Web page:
The risks of excessively broad patent protection to the marketplace of innovation cannot be understated.
San Jose, CA (PRWEB) June 29, 2010
In 2009 Silicon Valley based Hopkins & Carley was retained by a number of international groups and business leaders to present a joint Amicus Curiae (friend of court) brief to the United States Supreme Court to address important issues regarding the rules for patenting information such as software and business methods. Today the High Court issued its much anticipated ruling in that landmark patent case – Bilski v. Kappos.
The split decision featuring an opinion penned by Justice Kennedy affirmed the Federal Circuit’s rejection of the underlying patent, but rejected the intermediate court’s conclusion that the longstanding rule for determining whether certain ideas are patentable – the so-called “Machine-or-Transformation” – is the exclusive test for determining patentability of process patents. The long utilized test employed by the specialized Federal Circuit in deciding whether information is entitled to patent protection holds that a process must be tied to a particular machine or apparatus, or transform a particular article into a different state or thing in order to be eligible for patent protection under 35 U.S.C §101. Today the Supreme Court ruled that the longstanding test is too limited to be employed as the exclusive test for such patents and instead ruled that a hybrid of tests and prior precedents should be used to determine patentability. The majority opinion stresses the importance of considering the entire claimed process and urges courts to focus on prior precedent prohibiting the patenting of abstract ideas.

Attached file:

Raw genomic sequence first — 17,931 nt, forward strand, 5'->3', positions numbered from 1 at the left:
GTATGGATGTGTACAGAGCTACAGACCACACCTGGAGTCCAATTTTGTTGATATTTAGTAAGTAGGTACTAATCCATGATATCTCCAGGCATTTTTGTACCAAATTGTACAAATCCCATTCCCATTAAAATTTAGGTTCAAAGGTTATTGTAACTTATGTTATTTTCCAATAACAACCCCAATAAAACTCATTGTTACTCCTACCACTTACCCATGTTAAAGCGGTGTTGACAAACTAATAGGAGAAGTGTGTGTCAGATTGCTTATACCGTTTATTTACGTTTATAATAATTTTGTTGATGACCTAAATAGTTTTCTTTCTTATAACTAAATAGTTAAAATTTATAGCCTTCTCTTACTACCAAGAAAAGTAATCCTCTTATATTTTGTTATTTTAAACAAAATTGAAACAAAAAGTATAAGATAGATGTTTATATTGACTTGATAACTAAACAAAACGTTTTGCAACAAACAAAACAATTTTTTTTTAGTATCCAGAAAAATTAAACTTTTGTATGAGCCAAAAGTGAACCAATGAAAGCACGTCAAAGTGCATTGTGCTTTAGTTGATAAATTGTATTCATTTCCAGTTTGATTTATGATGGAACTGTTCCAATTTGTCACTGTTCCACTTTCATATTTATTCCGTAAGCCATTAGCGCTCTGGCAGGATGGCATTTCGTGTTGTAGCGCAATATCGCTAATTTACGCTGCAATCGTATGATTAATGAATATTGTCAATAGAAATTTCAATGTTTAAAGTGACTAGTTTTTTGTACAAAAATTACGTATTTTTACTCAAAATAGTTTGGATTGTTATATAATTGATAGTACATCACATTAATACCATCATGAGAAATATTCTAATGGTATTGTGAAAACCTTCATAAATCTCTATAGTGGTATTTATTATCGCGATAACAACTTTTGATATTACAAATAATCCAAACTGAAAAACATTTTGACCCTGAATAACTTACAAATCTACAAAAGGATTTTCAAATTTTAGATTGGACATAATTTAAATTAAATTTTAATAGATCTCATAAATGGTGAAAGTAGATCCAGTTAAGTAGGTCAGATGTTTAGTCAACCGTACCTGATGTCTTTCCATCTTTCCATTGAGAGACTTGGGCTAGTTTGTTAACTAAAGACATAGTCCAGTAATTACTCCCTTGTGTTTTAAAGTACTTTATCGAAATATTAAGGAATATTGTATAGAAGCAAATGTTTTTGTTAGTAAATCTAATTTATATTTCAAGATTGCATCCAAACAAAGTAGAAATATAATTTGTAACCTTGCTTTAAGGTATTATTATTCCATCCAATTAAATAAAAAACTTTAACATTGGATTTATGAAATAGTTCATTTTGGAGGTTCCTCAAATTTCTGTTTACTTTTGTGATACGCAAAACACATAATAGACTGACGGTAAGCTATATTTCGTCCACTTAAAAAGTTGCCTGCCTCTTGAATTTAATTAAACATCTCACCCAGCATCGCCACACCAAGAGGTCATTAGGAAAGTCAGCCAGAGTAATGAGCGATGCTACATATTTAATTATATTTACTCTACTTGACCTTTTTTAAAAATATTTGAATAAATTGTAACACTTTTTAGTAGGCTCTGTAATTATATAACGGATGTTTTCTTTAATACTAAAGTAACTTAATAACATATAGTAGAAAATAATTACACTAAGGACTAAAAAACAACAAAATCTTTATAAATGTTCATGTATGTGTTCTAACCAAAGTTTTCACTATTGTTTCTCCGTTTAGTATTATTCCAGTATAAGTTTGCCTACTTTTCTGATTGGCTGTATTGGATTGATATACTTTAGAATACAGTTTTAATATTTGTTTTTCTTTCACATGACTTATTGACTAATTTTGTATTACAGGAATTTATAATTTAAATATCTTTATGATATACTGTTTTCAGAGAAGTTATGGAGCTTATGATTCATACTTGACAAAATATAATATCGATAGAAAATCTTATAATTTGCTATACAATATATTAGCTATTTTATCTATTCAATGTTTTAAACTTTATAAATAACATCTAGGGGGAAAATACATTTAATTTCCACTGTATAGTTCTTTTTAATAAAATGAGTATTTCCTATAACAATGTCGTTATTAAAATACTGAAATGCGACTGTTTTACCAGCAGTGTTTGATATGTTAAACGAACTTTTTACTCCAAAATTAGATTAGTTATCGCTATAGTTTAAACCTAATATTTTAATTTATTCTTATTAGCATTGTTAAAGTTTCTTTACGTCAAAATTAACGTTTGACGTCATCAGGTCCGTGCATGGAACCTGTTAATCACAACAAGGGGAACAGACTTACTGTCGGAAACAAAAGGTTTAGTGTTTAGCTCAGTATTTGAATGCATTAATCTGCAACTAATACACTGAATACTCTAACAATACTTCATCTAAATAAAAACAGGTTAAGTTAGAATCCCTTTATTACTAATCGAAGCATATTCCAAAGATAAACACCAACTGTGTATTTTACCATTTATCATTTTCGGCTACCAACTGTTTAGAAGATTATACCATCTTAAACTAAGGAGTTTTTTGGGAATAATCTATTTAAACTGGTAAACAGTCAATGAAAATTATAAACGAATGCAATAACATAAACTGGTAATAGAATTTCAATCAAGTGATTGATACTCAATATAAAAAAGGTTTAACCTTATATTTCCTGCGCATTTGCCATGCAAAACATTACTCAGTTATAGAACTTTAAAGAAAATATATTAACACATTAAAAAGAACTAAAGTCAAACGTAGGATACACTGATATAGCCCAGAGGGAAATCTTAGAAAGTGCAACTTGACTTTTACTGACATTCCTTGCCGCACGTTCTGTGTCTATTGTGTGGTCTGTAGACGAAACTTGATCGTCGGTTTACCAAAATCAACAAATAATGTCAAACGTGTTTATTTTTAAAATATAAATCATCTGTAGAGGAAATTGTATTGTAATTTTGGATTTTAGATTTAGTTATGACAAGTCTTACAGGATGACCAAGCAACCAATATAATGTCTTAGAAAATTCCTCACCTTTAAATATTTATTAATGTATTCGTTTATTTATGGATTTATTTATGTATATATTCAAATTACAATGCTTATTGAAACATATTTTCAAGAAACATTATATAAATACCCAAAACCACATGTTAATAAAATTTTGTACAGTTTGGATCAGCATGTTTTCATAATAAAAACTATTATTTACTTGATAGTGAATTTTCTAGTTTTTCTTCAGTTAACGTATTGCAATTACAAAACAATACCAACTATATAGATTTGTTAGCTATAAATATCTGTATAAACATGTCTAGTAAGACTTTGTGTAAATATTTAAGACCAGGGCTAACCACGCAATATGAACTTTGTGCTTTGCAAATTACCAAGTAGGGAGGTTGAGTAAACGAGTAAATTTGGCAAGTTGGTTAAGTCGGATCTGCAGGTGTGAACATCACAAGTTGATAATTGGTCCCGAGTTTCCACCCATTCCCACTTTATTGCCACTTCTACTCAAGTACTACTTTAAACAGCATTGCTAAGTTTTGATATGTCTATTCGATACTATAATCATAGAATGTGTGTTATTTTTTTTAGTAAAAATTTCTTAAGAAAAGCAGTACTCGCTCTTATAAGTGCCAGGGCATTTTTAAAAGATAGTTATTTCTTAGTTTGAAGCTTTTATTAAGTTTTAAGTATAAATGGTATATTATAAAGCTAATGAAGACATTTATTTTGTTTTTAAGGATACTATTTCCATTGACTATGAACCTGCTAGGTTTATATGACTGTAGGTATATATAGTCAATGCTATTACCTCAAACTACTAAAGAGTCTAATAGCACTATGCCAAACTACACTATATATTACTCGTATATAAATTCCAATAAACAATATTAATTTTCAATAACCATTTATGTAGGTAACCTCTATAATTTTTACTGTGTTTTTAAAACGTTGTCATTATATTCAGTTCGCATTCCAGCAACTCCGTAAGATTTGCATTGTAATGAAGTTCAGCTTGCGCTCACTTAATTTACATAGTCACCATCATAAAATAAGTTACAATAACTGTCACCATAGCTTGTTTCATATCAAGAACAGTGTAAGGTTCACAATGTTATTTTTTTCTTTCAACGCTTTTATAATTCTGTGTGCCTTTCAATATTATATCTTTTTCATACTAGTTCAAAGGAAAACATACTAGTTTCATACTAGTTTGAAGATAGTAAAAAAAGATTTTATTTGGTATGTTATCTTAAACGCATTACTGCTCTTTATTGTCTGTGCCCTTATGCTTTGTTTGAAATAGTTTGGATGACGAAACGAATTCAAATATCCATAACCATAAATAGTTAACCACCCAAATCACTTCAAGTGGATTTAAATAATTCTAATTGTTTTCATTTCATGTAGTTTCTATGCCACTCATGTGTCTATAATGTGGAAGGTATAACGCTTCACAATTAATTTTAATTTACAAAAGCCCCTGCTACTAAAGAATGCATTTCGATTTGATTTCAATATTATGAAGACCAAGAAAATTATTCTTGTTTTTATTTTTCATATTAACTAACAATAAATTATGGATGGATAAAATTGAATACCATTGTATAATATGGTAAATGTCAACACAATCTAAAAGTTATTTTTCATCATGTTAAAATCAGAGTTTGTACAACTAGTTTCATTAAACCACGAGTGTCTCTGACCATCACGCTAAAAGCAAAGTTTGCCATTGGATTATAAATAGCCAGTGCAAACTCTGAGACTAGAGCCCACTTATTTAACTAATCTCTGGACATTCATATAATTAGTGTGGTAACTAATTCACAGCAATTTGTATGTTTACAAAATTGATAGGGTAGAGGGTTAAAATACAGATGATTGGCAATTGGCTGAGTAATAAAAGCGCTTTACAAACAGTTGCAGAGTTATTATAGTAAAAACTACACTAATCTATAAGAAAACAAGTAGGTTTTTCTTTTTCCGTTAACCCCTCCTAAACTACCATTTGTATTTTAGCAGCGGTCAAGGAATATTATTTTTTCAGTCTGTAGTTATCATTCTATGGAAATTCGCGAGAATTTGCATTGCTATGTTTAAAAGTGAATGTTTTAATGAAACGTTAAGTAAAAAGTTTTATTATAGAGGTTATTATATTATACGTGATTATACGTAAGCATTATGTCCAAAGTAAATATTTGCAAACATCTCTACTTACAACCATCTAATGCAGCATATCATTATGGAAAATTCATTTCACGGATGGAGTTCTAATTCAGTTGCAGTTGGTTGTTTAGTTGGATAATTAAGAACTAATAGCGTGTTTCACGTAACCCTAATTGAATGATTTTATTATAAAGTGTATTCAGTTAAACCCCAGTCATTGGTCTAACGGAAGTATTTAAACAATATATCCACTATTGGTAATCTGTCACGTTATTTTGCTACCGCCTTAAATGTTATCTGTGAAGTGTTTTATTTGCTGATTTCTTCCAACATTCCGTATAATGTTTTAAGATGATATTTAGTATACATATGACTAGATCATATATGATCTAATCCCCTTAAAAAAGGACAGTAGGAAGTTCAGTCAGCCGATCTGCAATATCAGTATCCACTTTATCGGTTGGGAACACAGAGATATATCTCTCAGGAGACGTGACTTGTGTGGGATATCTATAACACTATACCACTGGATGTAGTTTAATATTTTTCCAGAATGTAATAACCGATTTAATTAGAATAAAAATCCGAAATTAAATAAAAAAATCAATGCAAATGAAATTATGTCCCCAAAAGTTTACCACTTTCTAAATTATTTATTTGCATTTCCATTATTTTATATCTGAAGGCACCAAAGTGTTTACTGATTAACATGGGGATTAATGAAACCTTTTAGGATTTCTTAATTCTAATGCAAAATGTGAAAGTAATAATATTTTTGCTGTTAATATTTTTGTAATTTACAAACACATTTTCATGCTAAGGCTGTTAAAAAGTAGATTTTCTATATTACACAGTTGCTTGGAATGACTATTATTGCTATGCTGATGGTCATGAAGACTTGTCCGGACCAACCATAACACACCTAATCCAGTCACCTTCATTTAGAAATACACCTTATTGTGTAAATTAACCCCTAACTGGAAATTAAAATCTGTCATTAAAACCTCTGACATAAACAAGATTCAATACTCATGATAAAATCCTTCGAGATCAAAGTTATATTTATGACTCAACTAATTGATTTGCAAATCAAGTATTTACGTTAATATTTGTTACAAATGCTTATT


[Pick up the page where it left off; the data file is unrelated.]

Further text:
Today’s ruling expressly approves of so-called “business method” patents but suggests that the protections offered such patents are not afforded broad protection. Turning to the patent being considered, the High Court concluded that the applicants were attempting to patent an abstract idea, which, under existing precedent is not entitled to patent protection. The Court in dicta similarly supported software patents as well.
The Bilski case has been closely followed by a broad range of corporate and industry groups since the patentability rules will have far-reaching effects on the extent to which software, business-methods and other less tangible processes are patentable.
“While today’s decision does not give businesses and practitioners the clear, bright-line limitations that many were seeking, it does reinforce the High Court’s consistent message that abstract ideas and mathematical algorithms should not be granted patent protections – even where those processes are claimed to be 'novel' business methods such as the one considered today,” said Allonn Levy, counsel of record for several amici who filed a joint “friend of court” brief with the High Court. “The risks of excessively broad patent protection to the marketplace of innovation cannot be understated. While not categorically rejecting specific types of patents, today’s decision does affirm the PTO’s conclusion that an abstract business method employing known algorithms and processes is not entitled to receive the strong monopoly protection afforded by patents – this is a win for serious innovators and for the marketplace as a whole.”